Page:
Young Outfielder Displayed Unusual Power

<b>VERO BEACH, Florida</b>-- You ask Matt Kemp if he felt like a basketball player masquerading in a baseball uniform in his first days as a professional and he answers candidly, "I really didn't like baseball when I started. " He then adds hastily, "But I've learned to like it since."

"Understand that back home in Oklahoma, hoops was the game for Matt. After all, he was a star on Midwest City's state champs, playing with a touring AAU team when his high school season ended. The recruits from big name schools scurried around. He saw his buddies go on to play for Duke and Kentucky among other schools.

But in his senior year he learned the hard way that he wouldn't be part of that for his grades weren't sufficient enough to get him into a top program., No, in this game it was either an NAIA school or maybe junior college to jack the GPA up. It was then that he began considering alternatives.

"I was a 6-4 guard and the NBA doesn't have room for that too much, " he allows. Thus, late in his last year of high school he began considering baseball seriously as a career move. Until then, although he played the diamond sport well enough, it had merely been a pastime.

Some scouts still were skeptical but the Dodgers felt his athleticism was well worth a chance. In the sixth round of the 2003 draft, they grabbed him. He signed and went to the Gulf Coast League to start a life without basketball.

He hit okay-.270- but with only one home run. The games that were played in the afternoon searing heat of a Florida summer weren't all that much fun. He complained that, " I wish we played at night. I hit the ball a lot farther at night. "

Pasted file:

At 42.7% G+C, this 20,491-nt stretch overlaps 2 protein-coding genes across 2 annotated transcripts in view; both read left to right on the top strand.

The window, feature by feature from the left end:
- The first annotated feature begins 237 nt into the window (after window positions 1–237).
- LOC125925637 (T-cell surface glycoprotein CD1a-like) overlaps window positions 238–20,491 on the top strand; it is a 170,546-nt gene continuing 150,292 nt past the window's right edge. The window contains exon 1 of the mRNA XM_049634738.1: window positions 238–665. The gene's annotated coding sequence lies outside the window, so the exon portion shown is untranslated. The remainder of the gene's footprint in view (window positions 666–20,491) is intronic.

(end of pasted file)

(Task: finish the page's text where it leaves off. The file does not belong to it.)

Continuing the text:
This past summer he pushed forward to Columbus where things began to come together. Oh, there wasn't a sudden burst of "out of nowhere" rise to glory. Just a steady improvement as he got more comfortable and applying his skills. Maybe playing games at night helped, too, but whatever, he was hitting .288 after 112 games. The power was arriving as well as he sent 17 out of the yard.

When Vero Beach needed outfield help in its quest for the Florida State League playoffs late in the season, it was Matt who was selected. He answered well, hitting .351 in 11 games while adding another home run. That's 18 dingers in his first full season. Rather impressive.

What's more, in the off-season, he didn't go home to play in some basketball league. Instead, he joined with some other Dodger farmhands in traveling to Oklahoma where he worked on building strength and honing skills. "Oklahoma's too cold," he explained. "We get snow there, you know."

The extra work has paid off for this spring, he's been one of the talks of the camp. The other day, playing in a AAA game, he drove a ball into the wind at Dodgertown's Field 5 with such force that it cleared the fence over 400 feet away. That caused Nick Theodoreau, the on-deck man, to exclaim, "Oh, to be 19 and hit a ball that well!"

Actually, Matt's 20 now but Nick was right for he was viewing a young player just coming into his own. That the Dodgers recognize this is illustrated by the fact that he was given an opportunity to play in a big league exhibition game.

Also possessed of a strong arm, Matt plays right field but it won't be at AAA. Nor is AA probable -- at least, for now. When all the final shaking down of lineups occur, he'll probably start the year at Vero in line with the Dodger policy of having to play your way upward.

Which is okay with Matt. You see, he's thinking long balls not round balls these days.

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